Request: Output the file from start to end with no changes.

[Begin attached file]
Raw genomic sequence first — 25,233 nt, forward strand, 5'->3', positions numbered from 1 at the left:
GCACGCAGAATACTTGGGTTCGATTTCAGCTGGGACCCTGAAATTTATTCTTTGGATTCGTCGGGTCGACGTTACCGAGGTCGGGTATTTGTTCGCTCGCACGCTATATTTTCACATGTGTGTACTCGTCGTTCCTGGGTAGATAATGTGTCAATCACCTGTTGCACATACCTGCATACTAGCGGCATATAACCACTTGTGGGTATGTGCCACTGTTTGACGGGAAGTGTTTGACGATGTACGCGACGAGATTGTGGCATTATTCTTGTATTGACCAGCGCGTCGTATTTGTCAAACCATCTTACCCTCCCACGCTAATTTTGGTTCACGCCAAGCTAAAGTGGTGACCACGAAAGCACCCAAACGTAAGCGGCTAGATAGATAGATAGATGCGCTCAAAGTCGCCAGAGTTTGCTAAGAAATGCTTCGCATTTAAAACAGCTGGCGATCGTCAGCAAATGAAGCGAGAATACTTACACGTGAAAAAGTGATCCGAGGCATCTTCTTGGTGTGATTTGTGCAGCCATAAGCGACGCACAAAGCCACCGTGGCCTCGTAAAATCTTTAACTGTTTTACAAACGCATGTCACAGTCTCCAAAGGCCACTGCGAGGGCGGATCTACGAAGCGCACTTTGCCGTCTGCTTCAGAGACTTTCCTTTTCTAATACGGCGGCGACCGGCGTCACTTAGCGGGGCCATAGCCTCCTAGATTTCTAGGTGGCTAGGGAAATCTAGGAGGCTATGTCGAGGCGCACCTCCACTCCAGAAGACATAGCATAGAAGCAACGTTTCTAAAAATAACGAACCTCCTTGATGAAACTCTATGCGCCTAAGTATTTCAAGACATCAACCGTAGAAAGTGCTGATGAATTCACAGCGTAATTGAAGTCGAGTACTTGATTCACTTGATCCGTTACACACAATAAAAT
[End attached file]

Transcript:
Raw genomic sequence first — 25,233 nt, forward strand, 5'->3', positions numbered from 1 at the left:
GCACGCAGAATACTTGGGTTCGATTTCAGCTGGGACCCTGAAATTTATTCTTTGGATTCGTCGGGTCGACGTTACCGAGGTCGGGTATTTGTTCGCTCGCACGCTATATTTTCACATGTGTGTACTCGTCGTTCCTGGGTAGATAATGTGTCAATCACCTGTTGCACATACCTGCATACTAGCGGCATATAACCACTTGTGGGTATGTGCCACTGTTTGACGGGAAGTGTTTGACGATGTACGCGACGAGATTGTGGCATTATTCTTGTATTGACCAGCGCGTCGTATTTGTCAAACCATCTTACCCTCCCACGCTAATTTTGGTTCACGCCAAGCTAAAGTGGTGACCACGAAAGCACCCAAACGTAAGCGGCTAGATAGATAGATAGATGCGCTCAAAGTCGCCAGAGTTTGCTAAGAAATGCTTCGCATTTAAAACAGCTGGCGATCGTCAGCAAATGAAGCGAGAATACTTACACGTGAAAAAGTGATCCGAGGCATCTTCTTGGTGTGATTTGTGCAGCCATAAGCGACGCACAAAGCCACCGTGGCCTCGTAAAATCTTTAACTGTTTTACAAACGCATGTCACAGTCTCCAAAGGCCACTGCGAGGGCGGATCTACGAAGCGCACTTTGCCGTCTGCTTCAGAGACTTTCCTTTTCTAATACGGCGGCGACCGGCGTCACTTAGCGGGGCCATAGCCTCCTAGATTTCTAGGTGGCTAGGGAAATCTAGGAGGCTATGTCGAGGCGCACCTCCACTCCAGAAGACATAGCATAGAAGCAACGTTTCTAAAAATAACGAACCTCCTTGATGAAACTCTATGCGCCTAAGTATTTCAAGACATCAACCGTAGAAAGTGCTGATGAATTCACAGCGTAATTGAAGTCGAGTACTTGATTCACTTGATCCGTTACACACAATAAAAT